The Unified Command, led by the U.S. Environmental Protection Agency (EPA), has identified the NRG Dickerson Power Plant in Maryland as the source...
Concerned pilots who fly single-engine planes say it's easy to glide over a reservoir and dump hundreds of pounds of hazardous chemicals into the drinking-water system.
"I was surprised and scared at the same time," said Charles Sibirsky, 55, an amateur pilot from Brooklyn. "The reservoirs are so vulnerable, it's ridiculous."
Last week, NYPD helicopters grounded a single-engine plane after it was spotted flying over three city-owned reservoirs, Cannonsville, Pepacton and Ashokan. That came a day after witnesses said something fell or was thrown from a similar Cessna flying about 150 feet above a reservoir in Connecticut.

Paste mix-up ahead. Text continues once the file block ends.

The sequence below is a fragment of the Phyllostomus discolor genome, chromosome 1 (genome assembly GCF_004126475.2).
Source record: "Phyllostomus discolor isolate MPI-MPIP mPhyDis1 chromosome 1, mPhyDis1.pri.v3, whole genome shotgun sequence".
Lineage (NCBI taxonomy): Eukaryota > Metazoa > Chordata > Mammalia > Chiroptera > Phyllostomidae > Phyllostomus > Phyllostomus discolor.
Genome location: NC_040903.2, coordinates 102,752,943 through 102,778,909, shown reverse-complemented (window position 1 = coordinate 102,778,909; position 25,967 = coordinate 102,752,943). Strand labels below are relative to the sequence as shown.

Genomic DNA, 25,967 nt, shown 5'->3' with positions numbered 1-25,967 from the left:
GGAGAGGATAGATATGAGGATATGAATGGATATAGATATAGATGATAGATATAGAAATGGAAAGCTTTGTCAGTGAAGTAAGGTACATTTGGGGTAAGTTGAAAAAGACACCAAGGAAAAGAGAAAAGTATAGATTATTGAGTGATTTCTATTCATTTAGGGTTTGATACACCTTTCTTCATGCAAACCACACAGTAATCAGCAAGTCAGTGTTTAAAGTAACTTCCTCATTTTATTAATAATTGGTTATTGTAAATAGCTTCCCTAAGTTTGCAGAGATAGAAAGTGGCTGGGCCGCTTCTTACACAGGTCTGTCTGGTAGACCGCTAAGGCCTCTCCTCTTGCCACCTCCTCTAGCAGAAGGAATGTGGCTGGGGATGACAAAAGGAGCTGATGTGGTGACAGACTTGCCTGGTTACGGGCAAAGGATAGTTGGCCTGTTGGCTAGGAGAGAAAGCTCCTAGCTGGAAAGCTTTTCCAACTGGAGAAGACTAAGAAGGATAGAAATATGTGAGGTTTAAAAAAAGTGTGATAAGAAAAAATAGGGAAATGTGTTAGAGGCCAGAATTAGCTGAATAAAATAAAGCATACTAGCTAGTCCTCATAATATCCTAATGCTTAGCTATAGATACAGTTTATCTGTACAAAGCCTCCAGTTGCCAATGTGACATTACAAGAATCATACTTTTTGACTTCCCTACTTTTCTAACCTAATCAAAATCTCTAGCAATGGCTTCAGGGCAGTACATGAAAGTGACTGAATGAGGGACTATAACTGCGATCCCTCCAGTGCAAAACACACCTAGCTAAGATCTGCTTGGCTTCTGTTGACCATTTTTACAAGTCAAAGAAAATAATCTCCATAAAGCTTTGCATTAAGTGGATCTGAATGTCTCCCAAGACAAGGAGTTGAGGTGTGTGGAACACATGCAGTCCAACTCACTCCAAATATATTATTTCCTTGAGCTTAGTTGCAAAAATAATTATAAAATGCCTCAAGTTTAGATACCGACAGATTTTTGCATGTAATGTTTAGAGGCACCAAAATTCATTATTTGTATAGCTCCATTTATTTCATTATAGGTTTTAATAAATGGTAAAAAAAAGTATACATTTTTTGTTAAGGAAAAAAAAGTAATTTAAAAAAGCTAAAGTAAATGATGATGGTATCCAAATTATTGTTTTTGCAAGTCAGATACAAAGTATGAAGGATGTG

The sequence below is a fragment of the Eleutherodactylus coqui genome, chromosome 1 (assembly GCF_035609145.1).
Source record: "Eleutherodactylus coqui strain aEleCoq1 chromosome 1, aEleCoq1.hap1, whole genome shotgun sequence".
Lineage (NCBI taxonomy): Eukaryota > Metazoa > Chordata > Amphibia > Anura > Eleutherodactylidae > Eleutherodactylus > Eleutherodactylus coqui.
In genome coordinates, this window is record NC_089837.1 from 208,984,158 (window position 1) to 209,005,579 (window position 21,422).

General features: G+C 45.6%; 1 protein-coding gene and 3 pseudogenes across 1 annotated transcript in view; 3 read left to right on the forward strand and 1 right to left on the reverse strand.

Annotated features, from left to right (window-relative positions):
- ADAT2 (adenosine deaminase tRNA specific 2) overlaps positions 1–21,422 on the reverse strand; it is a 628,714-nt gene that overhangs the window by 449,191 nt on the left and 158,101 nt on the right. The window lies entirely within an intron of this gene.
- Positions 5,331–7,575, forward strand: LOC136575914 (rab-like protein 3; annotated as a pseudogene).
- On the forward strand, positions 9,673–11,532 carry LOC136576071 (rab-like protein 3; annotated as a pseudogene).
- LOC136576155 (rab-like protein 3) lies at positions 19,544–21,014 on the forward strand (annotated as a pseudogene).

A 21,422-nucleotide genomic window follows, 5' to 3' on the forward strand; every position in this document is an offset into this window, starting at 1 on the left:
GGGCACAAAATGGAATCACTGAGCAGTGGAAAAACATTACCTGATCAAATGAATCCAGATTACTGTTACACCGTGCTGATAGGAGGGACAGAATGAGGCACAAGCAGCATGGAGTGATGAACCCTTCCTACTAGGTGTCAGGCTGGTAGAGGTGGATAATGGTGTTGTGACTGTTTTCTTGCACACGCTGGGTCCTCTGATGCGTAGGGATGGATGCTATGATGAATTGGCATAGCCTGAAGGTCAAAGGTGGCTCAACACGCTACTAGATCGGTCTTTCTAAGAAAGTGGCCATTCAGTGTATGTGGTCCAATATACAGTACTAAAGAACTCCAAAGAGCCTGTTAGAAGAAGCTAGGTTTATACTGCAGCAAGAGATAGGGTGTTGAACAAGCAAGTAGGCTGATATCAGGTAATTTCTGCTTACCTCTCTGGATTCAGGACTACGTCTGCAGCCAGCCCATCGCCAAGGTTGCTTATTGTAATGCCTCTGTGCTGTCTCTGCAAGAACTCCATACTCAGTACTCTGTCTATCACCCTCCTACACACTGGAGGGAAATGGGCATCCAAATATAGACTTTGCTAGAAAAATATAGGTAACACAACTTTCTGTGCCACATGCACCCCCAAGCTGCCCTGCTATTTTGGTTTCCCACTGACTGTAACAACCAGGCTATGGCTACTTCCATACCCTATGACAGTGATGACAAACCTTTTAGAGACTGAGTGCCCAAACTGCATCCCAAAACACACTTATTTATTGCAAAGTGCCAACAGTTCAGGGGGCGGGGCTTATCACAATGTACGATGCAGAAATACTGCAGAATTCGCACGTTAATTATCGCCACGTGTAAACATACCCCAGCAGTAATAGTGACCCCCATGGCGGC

The incidents turned out to be false alarms, but pilots said they highlight a lack of air security over the city's 2,000-mile network of reservoirs.
Sibirsky said he and his stepson Jacob flew out of New Jersey last week for a lesson on a four-seat Cessna and were shocked at the ease with which they were able to fly over reservoirs.
"I could have just opened the window and dumped anything into the water," said Sibirsky.
Experts said it would require massive amounts of a deadly substance to contaminate the nearly 1 billion gallons of water that pours into the city.
"It's a very large watershed, and policing it is a huge endeavor," said Charles Sturcken, chief of staff for the city Department of Environmental Protection.
"Restricting the airspace over reservoirs is something we need to look at."
In October, The Post obtained a confidential city report that called reservoirs "vulnerable to a wide array of threats."